Why should parents obtain legal advice prior to separation?

In my practice, I have been consistently asked by my clients: “how can the legal system allow my ex to unilaterally make the decision of removing our children and preventing me from seeing our children?” The answer is: it does not matter how; it matters that it can.

Obtaining legal advice prior to separation or as soon as practicable thereafter can help prevent this situation and/or equip parents in advance with the knowledge of the steps that should be taken to prevent disadvantages in custody and access cases. An example of difficult cases in my practice have included the following:

  1. Parents separate. Parent 1 removes the child from the home and refuses to communicate with Parent 2 and/or to offer any type of access to Parent 2.
  1. Mother alleges assault by Father. The police investigates the matter and has reasonable grounds to arrest the Father. Father is thus arrested and subsequently released on an undertaking not to communicate directly or indirectly with Mother and not to be within X metres from the Mother’s home or anywhere the Mother is known to be. This means that Father now has outstanding criminal charges which he has to defend in a process that can last approximately up to two years. This also means that Mother can now prevent Father from seeing the children and from returning to the matrimonial home.
  1. Parents separate and reach an oral agreement regarding custody and access. During the access time of Parent 1, Parent 1 has the habit of threatening Parent 2 that the children will not be returned to Parent 2.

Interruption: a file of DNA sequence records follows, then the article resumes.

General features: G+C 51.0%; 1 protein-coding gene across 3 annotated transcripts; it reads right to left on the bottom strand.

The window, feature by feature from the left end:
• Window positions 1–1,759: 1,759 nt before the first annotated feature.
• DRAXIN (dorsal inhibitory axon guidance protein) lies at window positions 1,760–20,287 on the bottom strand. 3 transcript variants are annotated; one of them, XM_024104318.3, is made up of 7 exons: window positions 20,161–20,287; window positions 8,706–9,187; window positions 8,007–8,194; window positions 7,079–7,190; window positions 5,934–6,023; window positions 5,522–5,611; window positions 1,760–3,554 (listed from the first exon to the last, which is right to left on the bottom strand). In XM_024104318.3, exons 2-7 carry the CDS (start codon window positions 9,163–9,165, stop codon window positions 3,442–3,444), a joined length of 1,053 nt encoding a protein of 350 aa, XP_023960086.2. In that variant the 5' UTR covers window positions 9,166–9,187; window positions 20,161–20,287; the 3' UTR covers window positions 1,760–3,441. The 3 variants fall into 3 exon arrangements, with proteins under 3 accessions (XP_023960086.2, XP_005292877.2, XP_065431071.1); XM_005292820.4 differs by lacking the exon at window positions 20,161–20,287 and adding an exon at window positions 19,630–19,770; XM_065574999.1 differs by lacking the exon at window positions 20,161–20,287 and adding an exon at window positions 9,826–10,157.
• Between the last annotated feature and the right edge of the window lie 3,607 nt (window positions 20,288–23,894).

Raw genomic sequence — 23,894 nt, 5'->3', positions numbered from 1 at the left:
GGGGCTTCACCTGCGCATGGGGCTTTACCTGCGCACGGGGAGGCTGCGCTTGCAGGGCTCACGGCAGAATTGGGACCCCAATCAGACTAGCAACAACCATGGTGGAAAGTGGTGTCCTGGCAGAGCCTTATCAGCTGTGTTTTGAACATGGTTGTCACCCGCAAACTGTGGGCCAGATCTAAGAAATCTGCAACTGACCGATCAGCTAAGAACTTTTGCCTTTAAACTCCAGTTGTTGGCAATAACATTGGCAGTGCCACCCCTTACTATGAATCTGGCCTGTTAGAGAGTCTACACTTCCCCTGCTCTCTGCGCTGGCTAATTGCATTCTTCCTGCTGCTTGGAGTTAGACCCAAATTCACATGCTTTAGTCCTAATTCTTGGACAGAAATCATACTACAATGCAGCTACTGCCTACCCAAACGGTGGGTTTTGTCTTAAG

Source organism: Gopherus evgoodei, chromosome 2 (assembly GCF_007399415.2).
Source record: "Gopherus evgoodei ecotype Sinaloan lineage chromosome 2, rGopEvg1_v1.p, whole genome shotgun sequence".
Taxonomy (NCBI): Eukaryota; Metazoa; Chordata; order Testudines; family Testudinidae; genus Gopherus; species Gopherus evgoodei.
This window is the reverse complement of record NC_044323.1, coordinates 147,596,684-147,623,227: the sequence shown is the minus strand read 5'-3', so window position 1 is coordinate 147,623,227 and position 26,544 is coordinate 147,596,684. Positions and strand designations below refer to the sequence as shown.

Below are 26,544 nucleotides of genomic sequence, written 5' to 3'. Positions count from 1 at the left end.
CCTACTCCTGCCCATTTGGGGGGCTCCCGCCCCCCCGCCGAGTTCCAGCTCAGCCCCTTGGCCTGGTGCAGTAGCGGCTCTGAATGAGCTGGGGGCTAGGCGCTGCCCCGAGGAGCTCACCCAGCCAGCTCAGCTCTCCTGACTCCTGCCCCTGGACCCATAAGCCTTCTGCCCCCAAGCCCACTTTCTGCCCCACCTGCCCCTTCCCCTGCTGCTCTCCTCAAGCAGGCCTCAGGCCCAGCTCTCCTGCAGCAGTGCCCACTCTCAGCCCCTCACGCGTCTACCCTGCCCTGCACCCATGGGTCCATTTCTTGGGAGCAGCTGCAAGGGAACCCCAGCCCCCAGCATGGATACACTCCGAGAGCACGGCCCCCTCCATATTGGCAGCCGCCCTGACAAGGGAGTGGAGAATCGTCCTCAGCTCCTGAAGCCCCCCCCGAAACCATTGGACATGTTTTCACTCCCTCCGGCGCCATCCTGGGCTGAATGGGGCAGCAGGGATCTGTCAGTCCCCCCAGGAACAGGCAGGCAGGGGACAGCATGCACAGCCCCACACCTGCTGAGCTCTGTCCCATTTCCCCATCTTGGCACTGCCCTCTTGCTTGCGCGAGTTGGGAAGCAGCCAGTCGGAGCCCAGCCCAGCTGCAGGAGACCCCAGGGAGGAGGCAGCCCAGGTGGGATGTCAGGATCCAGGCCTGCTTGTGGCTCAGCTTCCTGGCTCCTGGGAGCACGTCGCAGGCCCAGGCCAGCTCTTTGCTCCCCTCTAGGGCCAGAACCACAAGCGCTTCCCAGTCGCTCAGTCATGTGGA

1. Parents separate and parents reach an oral agreement between themselves whereas children reside with Parent 1 and liberal access is provided to Parent 2. This situation continues without complications until Parent 1 falls sick. Parent 1, without legal counsel, agrees to Parent 2, with legal counsel, having custody to the children and both parents sign an agreement to this effect. Parents agree orally that children would be returned to Parent 1 upon recovery of Parent 1. However, when the time comes, Parent 2 refuses to return the children to Parent 1 and Parent 1 is now liable for paying child support in the interim.

The legal strategies in each of the above situations can differ and the results also differ based on the intricacies of each case. Parents must, however, understand that the actions taken immediately upon separation can have severe consequences in their legal case. For example, Parent 1 removes the children from the matrimonial home but Parent 2, for any reason, does not immediately seek legal advice to have the children returned. This can be highly detrimental to the custody case and Parent 2 can find herself in a situation of serious disadvantage and, quite likely, at the mercy of the other parent (particularly in the first six months of the family law case).

What action can the police take in a custody case?

Immediate action cannot be emphasized enough and parents should understand that the police has no involvement in separation and custody cases, unless there is a Court Order in place or there are clear grounds to believe that the child is harmed in the care of the other parent. Often times, pursuing emergency motions on the day when the child is taken can result in changing the entire course of the case. The police will only become involved if there is a clear Court Order.

Other times, for example in the situation of alleged assault, a different strategy can be implemented by legal counsel to ensure that the situation is normalized as soon as possible. The answer is rarely to involve the police but, inappropriately, there is a recent rise in cases involving situations where criminal charges are laid against one parent in order to obtain advantage in family court.

Parents should take immediate action

Separation from a life partner is already a highly emotional and difficult process. Parents should be well advised that immediate action, if possible even prior to notifying the other party of the separation, can prevent an even more traumatic experience of separation from the children, not solely from the life partner.

**The above is not legal advice. Please contact a lawyer if you seek legal advice.